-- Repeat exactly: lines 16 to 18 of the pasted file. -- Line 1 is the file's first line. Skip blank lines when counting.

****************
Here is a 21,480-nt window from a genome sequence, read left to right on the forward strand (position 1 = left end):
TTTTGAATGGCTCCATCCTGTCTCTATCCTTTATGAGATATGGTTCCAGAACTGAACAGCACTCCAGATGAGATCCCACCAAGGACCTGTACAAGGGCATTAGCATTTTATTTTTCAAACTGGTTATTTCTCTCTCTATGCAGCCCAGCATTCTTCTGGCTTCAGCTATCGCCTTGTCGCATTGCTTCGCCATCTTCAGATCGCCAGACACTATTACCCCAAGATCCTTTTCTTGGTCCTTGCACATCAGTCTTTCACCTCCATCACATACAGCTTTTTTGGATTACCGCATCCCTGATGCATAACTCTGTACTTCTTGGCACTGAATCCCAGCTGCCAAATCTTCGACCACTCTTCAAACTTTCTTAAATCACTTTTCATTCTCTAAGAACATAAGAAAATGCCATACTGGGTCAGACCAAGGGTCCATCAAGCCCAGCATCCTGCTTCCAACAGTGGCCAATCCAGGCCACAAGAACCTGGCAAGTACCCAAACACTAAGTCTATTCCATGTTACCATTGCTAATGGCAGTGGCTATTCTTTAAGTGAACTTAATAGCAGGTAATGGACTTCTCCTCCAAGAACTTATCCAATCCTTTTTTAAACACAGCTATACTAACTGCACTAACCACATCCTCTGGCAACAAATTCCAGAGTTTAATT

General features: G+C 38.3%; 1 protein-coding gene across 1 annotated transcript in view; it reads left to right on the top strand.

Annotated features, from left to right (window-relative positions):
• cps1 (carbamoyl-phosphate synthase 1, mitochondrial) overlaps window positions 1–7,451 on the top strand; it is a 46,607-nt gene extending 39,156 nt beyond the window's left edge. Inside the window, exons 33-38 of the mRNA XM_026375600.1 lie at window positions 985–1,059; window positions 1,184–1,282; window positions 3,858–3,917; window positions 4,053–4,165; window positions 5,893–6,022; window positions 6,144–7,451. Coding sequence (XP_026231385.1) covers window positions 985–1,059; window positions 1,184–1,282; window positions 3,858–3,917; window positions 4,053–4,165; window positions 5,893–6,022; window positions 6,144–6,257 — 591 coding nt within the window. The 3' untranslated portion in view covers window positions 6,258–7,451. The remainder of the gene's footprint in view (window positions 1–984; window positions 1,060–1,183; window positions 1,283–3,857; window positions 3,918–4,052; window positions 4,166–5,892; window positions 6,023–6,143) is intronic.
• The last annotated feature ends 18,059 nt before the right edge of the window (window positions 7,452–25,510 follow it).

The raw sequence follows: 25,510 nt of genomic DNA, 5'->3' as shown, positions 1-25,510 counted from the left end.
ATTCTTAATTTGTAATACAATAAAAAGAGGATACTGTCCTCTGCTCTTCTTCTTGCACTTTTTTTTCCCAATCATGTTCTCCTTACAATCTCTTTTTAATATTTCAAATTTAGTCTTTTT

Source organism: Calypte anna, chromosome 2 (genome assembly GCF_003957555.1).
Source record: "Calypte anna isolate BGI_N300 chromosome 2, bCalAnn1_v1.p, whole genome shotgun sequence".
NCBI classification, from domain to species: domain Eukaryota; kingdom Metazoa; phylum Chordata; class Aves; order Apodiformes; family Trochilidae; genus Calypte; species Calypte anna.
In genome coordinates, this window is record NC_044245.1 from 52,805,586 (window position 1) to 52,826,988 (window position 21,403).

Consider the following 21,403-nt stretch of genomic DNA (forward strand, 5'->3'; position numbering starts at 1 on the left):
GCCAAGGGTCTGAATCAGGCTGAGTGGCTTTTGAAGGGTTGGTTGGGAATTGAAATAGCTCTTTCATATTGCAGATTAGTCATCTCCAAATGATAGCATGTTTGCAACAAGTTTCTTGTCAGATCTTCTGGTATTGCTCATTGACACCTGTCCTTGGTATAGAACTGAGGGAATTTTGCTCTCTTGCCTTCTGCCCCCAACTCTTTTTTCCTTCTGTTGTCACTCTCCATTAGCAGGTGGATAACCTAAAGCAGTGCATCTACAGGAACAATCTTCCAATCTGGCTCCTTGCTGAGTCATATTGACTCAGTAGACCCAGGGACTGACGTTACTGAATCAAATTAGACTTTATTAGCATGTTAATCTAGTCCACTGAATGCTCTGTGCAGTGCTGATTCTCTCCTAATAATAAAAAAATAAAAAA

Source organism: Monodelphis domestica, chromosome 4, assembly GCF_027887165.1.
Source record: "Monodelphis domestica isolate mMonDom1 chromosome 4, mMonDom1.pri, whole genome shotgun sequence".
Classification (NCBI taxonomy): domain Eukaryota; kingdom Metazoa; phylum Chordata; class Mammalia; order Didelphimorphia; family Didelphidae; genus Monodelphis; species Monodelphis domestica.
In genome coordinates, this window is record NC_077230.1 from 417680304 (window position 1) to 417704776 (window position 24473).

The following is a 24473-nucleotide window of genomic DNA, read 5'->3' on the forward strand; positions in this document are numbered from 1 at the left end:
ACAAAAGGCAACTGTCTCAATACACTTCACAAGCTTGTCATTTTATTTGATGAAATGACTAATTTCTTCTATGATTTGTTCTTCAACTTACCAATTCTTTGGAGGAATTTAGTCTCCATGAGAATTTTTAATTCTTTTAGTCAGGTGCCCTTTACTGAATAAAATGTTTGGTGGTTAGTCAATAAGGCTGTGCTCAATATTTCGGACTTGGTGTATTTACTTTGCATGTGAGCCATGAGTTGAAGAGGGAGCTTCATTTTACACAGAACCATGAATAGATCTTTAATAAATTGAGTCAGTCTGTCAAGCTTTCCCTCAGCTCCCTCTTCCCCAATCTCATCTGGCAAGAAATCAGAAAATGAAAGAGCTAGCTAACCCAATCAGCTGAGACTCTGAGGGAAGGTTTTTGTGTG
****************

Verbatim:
Source record: "Monodelphis domestica isolate mMonDom1 chromosome 4, mMonDom1.pri, whole genome shotgun sequence".
Classification (NCBI taxonomy): domain Eukaryota; kingdom Metazoa; phylum Chordata; class Mammalia; order Didelphimorphia; family Didelphidae; genus Monodelphis; species Monodelphis domestica.
In genome coordinates, this window is record NC_077230.1 from 417680304 (window position 1) to 417704776 (window position 24473).